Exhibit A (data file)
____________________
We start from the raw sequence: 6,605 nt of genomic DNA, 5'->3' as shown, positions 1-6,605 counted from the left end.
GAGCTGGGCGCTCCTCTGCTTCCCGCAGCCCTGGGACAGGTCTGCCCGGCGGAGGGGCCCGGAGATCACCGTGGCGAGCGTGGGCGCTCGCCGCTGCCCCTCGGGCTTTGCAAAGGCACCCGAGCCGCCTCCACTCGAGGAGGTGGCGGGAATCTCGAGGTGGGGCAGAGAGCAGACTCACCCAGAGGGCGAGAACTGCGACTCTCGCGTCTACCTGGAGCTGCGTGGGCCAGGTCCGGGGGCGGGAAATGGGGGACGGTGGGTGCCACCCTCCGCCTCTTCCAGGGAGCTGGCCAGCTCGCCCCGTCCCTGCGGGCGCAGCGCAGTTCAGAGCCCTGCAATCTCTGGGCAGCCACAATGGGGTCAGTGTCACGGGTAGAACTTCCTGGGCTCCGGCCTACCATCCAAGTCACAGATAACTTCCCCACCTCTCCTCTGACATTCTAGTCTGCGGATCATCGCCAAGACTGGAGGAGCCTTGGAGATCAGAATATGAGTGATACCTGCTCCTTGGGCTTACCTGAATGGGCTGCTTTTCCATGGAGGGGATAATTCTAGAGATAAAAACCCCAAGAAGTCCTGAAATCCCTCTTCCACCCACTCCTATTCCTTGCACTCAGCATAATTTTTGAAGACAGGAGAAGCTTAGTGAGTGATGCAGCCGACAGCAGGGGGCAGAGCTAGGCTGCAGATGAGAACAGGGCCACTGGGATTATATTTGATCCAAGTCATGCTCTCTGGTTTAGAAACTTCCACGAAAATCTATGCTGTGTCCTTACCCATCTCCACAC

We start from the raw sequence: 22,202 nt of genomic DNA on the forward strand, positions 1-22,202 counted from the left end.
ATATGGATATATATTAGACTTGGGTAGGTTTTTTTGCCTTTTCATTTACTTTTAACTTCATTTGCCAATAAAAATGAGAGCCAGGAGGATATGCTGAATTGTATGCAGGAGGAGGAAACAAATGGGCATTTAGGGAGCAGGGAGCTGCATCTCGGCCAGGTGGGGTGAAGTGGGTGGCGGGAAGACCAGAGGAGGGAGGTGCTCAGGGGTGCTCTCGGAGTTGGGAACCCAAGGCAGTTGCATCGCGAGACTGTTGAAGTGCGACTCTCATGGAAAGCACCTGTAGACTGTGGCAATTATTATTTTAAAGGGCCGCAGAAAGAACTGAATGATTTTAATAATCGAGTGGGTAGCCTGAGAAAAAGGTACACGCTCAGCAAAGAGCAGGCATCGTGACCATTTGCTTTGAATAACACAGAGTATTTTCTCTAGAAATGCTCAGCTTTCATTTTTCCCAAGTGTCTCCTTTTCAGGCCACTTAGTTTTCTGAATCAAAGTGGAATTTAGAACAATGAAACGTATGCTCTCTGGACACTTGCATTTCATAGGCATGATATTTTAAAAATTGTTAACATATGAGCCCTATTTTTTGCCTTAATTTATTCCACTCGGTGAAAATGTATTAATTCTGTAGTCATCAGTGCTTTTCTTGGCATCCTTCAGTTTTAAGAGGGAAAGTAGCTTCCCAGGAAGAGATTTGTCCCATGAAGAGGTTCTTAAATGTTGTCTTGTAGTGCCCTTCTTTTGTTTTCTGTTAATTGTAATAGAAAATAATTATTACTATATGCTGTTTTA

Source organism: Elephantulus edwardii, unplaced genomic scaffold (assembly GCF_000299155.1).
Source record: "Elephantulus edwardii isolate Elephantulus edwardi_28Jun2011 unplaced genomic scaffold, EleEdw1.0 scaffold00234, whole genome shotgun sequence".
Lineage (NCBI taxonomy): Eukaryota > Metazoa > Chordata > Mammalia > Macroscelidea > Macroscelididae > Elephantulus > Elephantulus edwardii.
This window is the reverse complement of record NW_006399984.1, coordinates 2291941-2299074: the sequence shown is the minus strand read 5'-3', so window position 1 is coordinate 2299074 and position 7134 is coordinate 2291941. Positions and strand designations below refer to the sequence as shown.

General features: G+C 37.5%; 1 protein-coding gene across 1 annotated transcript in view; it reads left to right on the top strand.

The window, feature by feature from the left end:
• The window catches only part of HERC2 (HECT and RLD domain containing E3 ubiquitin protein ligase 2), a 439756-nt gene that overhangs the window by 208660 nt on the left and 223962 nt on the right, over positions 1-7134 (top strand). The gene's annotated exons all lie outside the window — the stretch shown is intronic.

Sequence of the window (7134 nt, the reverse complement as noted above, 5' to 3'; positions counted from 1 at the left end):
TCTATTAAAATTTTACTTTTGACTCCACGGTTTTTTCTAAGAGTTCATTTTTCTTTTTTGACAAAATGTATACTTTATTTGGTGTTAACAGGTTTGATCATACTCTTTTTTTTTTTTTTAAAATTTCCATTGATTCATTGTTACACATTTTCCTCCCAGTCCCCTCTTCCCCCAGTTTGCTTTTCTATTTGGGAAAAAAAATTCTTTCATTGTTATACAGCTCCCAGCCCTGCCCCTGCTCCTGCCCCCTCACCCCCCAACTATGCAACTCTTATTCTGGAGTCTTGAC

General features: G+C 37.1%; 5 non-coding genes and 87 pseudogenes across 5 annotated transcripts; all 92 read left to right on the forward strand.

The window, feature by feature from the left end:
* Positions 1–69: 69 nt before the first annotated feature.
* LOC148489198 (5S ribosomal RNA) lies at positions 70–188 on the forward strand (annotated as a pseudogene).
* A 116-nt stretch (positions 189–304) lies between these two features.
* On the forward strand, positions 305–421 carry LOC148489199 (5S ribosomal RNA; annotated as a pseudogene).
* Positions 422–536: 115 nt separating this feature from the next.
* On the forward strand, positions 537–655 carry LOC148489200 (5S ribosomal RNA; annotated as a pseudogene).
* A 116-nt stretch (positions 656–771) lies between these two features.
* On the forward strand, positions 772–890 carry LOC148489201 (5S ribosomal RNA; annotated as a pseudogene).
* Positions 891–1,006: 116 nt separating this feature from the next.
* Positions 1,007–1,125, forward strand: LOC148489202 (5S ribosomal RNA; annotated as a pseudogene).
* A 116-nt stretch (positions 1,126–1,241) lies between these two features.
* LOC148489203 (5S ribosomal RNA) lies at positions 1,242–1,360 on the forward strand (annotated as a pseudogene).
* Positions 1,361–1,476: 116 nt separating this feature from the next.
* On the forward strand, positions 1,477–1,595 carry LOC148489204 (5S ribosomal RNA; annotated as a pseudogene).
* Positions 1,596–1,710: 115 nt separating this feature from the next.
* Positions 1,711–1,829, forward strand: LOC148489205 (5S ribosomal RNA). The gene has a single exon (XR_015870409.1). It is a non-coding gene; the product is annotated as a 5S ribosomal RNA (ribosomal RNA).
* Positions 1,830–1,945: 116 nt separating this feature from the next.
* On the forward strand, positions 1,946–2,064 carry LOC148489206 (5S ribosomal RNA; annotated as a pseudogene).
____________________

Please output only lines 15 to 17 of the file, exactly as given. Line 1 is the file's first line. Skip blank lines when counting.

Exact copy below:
The window, feature by feature from the left end:
* Positions 1–69: 69 nt before the first annotated feature.
* LOC148489198 (5S ribosomal RNA) lies at positions 70–188 on the forward strand (annotated as a pseudogene).